Libertarians have a drug problem, and this addiction to drugs is holding them back from becoming an influential voice in American politics.

I am not referring to an actual addiction to a drug itself. I am referring to a libertarian’s inability to talk about issues without bringing up drugs.

Try it sometime. A conservative can have an in-depth conversation with someone who calls himself or herself a libertarian and agree with them on almost every issue. Conservatives and libertarians are cut from the same small-government cloth. But inevitably, just as you are ready to join forces with your new like-minded libertarian friend and conquer the political world, they will bring up pot.

Like a young girl falling in love with a boy who is hooked on drugs, you realize this “conservatarian” relationship you thought would be so beautiful was never meant to be. It all fell apart once you realized your new libertarian friend was hooked on the drug issue.

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At first, it is easy to dismiss this destructive addiction. The relationship seems perfect in the beginning, but then you see the signs. It usually starts during an innocent-sounding political conversation. They might mention something like, “If conservatives would only stop incarcerating young Americans for petty drug offenses, then we could work together.” Or maybe they say, “I agree with you on everything, but first we need to decriminalize all drug– use.” Or, “We have to end the war on drugs.”

Here is an interview I did with Bleeding Heart Libertarian Matt Zwolinski. This college instructor joined me to discuss the possibility of conservatives and libertarians uniting in the common cause of shrinking our overreaching government. The interview was going so well – and then, POW! The drug issue came out of nowhere and sent my head spinning.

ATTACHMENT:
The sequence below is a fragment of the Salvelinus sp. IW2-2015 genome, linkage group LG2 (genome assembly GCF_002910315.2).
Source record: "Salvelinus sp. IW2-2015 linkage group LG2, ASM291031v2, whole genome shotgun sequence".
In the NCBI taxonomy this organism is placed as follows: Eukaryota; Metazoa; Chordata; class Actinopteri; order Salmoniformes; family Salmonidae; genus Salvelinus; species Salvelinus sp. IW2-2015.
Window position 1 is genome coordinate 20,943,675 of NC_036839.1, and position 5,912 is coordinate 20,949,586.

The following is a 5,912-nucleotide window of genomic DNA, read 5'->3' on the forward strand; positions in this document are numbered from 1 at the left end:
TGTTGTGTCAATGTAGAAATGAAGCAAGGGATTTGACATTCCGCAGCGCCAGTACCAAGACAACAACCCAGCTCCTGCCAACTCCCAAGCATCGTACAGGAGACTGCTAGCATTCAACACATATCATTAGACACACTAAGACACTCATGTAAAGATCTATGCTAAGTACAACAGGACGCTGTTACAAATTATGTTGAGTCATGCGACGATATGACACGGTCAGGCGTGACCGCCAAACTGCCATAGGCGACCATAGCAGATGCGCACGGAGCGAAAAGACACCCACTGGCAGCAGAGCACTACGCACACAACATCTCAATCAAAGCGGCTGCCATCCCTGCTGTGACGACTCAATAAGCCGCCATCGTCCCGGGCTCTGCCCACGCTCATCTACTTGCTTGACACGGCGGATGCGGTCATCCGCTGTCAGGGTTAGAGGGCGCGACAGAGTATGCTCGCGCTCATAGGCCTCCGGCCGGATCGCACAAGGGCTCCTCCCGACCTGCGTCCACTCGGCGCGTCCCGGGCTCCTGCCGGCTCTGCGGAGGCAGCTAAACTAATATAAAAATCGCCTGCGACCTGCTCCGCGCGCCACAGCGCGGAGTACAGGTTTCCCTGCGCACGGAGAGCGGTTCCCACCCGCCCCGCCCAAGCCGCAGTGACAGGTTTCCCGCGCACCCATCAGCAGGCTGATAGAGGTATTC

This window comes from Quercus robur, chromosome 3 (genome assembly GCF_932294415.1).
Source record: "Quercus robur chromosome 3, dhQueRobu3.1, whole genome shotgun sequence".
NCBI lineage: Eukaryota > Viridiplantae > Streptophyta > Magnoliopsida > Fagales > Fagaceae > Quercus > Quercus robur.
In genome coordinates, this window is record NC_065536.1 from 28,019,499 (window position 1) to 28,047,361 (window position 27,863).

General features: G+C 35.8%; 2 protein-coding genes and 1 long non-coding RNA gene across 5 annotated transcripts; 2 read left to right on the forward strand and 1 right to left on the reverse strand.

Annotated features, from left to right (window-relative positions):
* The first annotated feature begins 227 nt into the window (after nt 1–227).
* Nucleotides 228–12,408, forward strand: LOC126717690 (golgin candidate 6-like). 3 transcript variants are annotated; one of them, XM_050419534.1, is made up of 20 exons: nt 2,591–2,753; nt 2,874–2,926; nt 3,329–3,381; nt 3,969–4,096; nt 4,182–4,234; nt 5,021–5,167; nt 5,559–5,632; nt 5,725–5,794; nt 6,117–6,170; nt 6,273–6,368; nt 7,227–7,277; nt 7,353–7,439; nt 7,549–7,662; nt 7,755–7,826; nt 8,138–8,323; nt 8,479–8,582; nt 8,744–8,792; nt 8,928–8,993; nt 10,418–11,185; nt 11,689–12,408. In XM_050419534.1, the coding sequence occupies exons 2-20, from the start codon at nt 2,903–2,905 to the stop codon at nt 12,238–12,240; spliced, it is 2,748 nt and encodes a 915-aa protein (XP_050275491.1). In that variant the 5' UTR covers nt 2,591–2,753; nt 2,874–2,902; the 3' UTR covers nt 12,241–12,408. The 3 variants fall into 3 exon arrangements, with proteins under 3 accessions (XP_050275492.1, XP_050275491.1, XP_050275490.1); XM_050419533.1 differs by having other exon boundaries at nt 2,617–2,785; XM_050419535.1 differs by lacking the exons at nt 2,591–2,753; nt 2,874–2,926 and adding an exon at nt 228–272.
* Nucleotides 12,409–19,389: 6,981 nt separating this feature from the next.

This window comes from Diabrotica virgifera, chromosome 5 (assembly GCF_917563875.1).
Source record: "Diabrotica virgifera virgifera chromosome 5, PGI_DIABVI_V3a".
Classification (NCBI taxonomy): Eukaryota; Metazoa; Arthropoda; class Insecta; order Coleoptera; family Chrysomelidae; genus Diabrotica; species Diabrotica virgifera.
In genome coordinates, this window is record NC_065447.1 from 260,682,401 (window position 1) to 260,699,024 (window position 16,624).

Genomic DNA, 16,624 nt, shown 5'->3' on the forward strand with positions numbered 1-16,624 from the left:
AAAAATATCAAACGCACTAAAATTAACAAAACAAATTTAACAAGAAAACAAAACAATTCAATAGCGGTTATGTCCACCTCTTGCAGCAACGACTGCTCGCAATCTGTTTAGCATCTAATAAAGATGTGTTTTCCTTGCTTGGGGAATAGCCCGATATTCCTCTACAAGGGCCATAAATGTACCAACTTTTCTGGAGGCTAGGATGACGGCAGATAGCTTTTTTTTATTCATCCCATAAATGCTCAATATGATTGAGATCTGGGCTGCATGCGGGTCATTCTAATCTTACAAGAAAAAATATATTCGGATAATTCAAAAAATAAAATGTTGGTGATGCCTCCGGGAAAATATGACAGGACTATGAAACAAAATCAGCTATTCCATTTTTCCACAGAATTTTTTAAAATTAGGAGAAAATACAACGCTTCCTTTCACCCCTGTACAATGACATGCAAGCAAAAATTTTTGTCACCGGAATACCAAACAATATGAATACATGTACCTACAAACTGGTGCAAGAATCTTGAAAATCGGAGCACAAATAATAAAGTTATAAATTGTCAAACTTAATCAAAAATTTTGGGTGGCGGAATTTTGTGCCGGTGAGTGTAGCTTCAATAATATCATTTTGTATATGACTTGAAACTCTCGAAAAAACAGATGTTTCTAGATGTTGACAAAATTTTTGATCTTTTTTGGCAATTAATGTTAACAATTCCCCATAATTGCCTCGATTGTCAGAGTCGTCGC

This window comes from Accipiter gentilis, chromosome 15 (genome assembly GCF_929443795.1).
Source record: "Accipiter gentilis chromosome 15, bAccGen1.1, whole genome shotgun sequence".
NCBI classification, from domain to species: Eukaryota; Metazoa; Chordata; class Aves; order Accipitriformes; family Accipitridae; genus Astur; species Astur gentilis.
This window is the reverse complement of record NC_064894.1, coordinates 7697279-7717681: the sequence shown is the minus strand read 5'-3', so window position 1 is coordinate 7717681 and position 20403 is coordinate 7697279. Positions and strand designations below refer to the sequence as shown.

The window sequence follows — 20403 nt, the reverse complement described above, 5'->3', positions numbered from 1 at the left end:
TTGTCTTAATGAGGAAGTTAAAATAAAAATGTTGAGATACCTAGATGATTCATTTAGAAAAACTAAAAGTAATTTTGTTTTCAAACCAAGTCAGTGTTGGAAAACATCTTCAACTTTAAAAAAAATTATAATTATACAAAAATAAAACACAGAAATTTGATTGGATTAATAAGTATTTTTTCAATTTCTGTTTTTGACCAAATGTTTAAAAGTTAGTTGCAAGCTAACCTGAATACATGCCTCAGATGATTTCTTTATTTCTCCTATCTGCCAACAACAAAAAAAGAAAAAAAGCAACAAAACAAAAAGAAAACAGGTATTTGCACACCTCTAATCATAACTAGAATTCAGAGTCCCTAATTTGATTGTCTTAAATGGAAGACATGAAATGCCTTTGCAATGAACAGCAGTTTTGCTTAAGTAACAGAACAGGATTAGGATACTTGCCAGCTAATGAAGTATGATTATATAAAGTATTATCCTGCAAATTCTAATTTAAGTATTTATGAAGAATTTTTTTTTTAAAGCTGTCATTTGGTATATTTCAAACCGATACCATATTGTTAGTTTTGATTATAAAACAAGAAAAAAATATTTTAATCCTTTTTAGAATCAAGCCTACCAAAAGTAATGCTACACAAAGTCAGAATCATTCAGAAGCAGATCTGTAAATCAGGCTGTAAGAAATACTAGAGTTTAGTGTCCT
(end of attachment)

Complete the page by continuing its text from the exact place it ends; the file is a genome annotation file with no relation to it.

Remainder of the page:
Conservatives and libertarians have a chance to save America if they can unite. A “conservatarian” coalition could put some actual liberty-loving people in positions of power.

But libertarians are not the only ones at fault in this failure to unite small-government minded voters. Conservatives are hung up on an issue, too.

Conservatives are staunchly against big government until it comes to police power. For some odd reason, there is nothing a police officer can do that will cause some conservatives to criticize them. Police officers are the sacred cows of conservatives.

Why is it that so many conservatives (who are usually against big government) support police who abuse their power? If conservatives could rationally parse the good, Constitution-loving police from the police who abuse their power, they could sing Kumbaya with more libertarians, and minorities who feel disenfranchised by police brutality and a movement that excuses it. Overly powerful law enforcement is no different than any other overreaching part of government that tramples constitutional rights, so why the pass for them from conservatives? A new coalition of libertarians, blacks and conservative voters could unite under the common cause of reigning in big government.

How many black Americans would vote for a conservative candidate if they would just say, “I am with you! I believe the police do need to act only within their constitutional limits! Abusive police are the same as an abusive IRS, TSA, CPS, etc. This is the consequence of big government run by Democrats! Vote for me!”?

There are some good cops, and some bad cops. There are suspected criminals who deserve to have been shot by police, and there are others who didn’t deserve to be killed. There are private citizens whose rights have been trampled by rogue power-tripping police officers. And there are police officers who honor the Constitution and selflessly risk their lives to save others every day. Why can’t conservatives and libertarians take each instance on a case-by-case basis and focus on reining in big government?

I believe libertarians and conservatives could put their differences on the back burner and defeat the big-government statists in power if conservatives would soften on their staunch support for police, and if libertarians would break their addiction to the drug issue. It is tough to break an addiction, but not impossible, and I believe breaking these old habits are imperative to saving our republic.

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